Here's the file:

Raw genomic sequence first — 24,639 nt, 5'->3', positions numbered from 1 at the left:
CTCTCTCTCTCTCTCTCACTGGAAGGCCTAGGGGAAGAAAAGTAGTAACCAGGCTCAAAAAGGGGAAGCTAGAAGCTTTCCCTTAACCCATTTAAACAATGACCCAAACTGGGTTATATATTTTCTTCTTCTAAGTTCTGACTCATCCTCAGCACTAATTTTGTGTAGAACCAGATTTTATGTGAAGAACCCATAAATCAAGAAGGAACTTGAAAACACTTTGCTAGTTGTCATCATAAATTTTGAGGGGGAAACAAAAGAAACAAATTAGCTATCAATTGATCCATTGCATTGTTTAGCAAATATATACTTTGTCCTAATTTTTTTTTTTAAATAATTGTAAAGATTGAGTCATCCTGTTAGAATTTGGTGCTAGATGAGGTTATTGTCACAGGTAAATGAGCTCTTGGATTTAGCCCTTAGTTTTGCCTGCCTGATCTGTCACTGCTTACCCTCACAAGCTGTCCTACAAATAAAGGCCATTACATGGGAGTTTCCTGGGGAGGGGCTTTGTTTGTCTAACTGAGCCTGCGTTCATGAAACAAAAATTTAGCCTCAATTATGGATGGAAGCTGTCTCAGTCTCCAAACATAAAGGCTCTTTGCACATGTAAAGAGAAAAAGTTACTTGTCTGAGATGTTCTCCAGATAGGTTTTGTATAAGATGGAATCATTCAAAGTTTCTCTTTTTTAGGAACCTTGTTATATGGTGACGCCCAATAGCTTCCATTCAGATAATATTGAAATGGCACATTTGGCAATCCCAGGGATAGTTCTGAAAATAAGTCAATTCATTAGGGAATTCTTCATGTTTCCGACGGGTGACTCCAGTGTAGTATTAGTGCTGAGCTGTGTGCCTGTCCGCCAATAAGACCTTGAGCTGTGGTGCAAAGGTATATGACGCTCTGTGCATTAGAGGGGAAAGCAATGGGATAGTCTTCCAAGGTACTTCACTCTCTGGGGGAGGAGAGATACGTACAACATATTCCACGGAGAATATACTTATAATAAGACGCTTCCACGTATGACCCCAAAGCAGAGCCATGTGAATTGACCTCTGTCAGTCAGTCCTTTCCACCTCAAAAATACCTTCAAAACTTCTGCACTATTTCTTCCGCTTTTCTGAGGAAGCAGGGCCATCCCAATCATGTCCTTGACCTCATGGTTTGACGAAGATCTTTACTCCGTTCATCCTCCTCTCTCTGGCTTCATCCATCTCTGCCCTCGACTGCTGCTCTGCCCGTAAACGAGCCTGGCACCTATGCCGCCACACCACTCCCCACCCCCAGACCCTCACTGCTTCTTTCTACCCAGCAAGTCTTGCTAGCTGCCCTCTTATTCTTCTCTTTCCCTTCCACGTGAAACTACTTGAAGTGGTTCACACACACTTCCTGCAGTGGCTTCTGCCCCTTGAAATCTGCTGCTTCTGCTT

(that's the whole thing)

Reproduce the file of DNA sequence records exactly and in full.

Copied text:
Raw genomic sequence first — 24,639 nt, 5'->3', positions numbered from 1 at the left:
CTCTCTCTCTCTCTCTCACTGGAAGGCCTAGGGGAAGAAAAGTAGTAACCAGGCTCAAAAAGGGGAAGCTAGAAGCTTTCCCTTAACCCATTTAAACAATGACCCAAACTGGGTTATATATTTTCTTCTTCTAAGTTCTGACTCATCCTCAGCACTAATTTTGTGTAGAACCAGATTTTATGTGAAGAACCCATAAATCAAGAAGGAACTTGAAAACACTTTGCTAGTTGTCATCATAAATTTTGAGGGGGAAACAAAAGAAACAAATTAGCTATCAATTGATCCATTGCATTGTTTAGCAAATATATACTTTGTCCTAATTTTTTTTTTTAAATAATTGTAAAGATTGAGTCATCCTGTTAGAATTTGGTGCTAGATGAGGTTATTGTCACAGGTAAATGAGCTCTTGGATTTAGCCCTTAGTTTTGCCTGCCTGATCTGTCACTGCTTACCCTCACAAGCTGTCCTACAAATAAAGGCCATTACATGGGAGTTTCCTGGGGAGGGGCTTTGTTTGTCTAACTGAGCCTGCGTTCATGAAACAAAAATTTAGCCTCAATTATGGATGGAAGCTGTCTCAGTCTCCAAACATAAAGGCTCTTTGCACATGTAAAGAGAAAAAGTTACTTGTCTGAGATGTTCTCCAGATAGGTTTTGTATAAGATGGAATCATTCAAAGTTTCTCTTTTTTAGGAACCTTGTTATATGGTGACGCCCAATAGCTTCCATTCAGATAATATTGAAATGGCACATTTGGCAATCCCAGGGATAGTTCTGAAAATAAGTCAATTCATTAGGGAATTCTTCATGTTTCCGACGGGTGACTCCAGTGTAGTATTAGTGCTGAGCTGTGTGCCTGTCCGCCAATAAGACCTTGAGCTGTGGTGCAAAGGTATATGACGCTCTGTGCATTAGAGGGGAAAGCAATGGGATAGTCTTCCAAGGTACTTCACTCTCTGGGGGAGGAGAGATACGTACAACATATTCCACGGAGAATATACTTATAATAAGACGCTTCCACGTATGACCCCAAAGCAGAGCCATGTGAATTGACCTCTGTCAGTCAGTCCTTTCCACCTCAAAAATACCTTCAAAACTTCTGCACTATTTCTTCCGCTTTTCTGAGGAAGCAGGGCCATCCCAATCATGTCCTTGACCTCATGGTTTGACGAAGATCTTTACTCCGTTCATCCTCCTCTCTCTGGCTTCATCCATCTCTGCCCTCGACTGCTGCTCTGCCCGTAAACGAGCCTGGCACCTATGCCGCCACACCACTCCCCACCCCCAGACCCTCACTGCTTCTTTCTACCCAGCAAGTCTTGCTAGCTGCCCTCTTATTCTTCTCTTTCCCTTCCACGTGAAACTACTTGAAGTGGTTCACACACACTTCCTGCAGTGGCTTCTGCCCCTTGAAATCTGCTGCTTCTGCTT